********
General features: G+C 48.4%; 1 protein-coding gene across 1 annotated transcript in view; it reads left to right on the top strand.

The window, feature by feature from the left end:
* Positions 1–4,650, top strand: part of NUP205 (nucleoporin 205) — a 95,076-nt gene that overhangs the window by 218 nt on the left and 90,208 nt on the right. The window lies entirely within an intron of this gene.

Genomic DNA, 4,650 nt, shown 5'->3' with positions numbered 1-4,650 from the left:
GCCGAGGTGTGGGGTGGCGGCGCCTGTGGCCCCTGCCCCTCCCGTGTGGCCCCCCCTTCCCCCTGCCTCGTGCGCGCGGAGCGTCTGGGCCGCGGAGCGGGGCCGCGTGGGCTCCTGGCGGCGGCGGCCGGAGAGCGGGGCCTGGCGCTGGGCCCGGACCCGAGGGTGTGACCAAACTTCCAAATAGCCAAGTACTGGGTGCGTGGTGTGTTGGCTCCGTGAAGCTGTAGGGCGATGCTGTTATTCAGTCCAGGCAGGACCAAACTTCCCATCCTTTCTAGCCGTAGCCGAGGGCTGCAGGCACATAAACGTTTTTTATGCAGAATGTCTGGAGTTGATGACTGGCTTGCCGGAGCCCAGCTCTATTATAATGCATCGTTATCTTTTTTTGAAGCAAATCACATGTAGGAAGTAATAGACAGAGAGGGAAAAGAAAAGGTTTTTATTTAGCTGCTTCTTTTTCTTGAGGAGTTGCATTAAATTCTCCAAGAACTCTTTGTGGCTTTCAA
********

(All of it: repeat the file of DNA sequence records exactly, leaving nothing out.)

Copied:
General features: G+C 48.4%; 1 protein-coding gene across 1 annotated transcript in view; it reads left to right on the top strand.

The window, feature by feature from the left end:
* Positions 1–4,650, top strand: part of NUP205 (nucleoporin 205) — a 95,076-nt gene that overhangs the window by 218 nt on the left and 90,208 nt on the right. The window lies entirely within an intron of this gene.

Genomic DNA, 4,650 nt, shown 5'->3' with positions numbered 1-4,650 from the left:
GCCGAGGTGTGGGGTGGCGGCGCCTGTGGCCCCTGCCCCTCCCGTGTGGCCCCCCCTTCCCCCTGCCTCGTGCGCGCGGAGCGTCTGGGCCGCGGAGCGGGGCCGCGTGGGCTCCTGGCGGCGGCGGCCGGAGAGCGGGGCCTGGCGCTGGGCCCGGACCCGAGGGTGTGACCAAACTTCCAAATAGCCAAGTACTGGGTGCGTGGTGTGTTGGCTCCGTGAAGCTGTAGGGCGATGCTGTTATTCAGTCCAGGCAGGACCAAACTTCCCATCCTTTCTAGCCGTAGCCGAGGGCTGCAGGCACATAAACGTTTTTTATGCAGAATGTCTGGAGTTGATGACTGGCTTGCCGGAGCCCAGCTCTATTATAATGCATCGTTATCTTTTTTTGAAGCAAATCACATGTAGGAAGTAATAGACAGAGAGGGAAAAGAAAAGGTTTTTATTTAGCTGCTTCTTTTTCTTGAGGAGTTGCATTAAATTCTCCAAGAACTCTTTGTGGCTTTCAA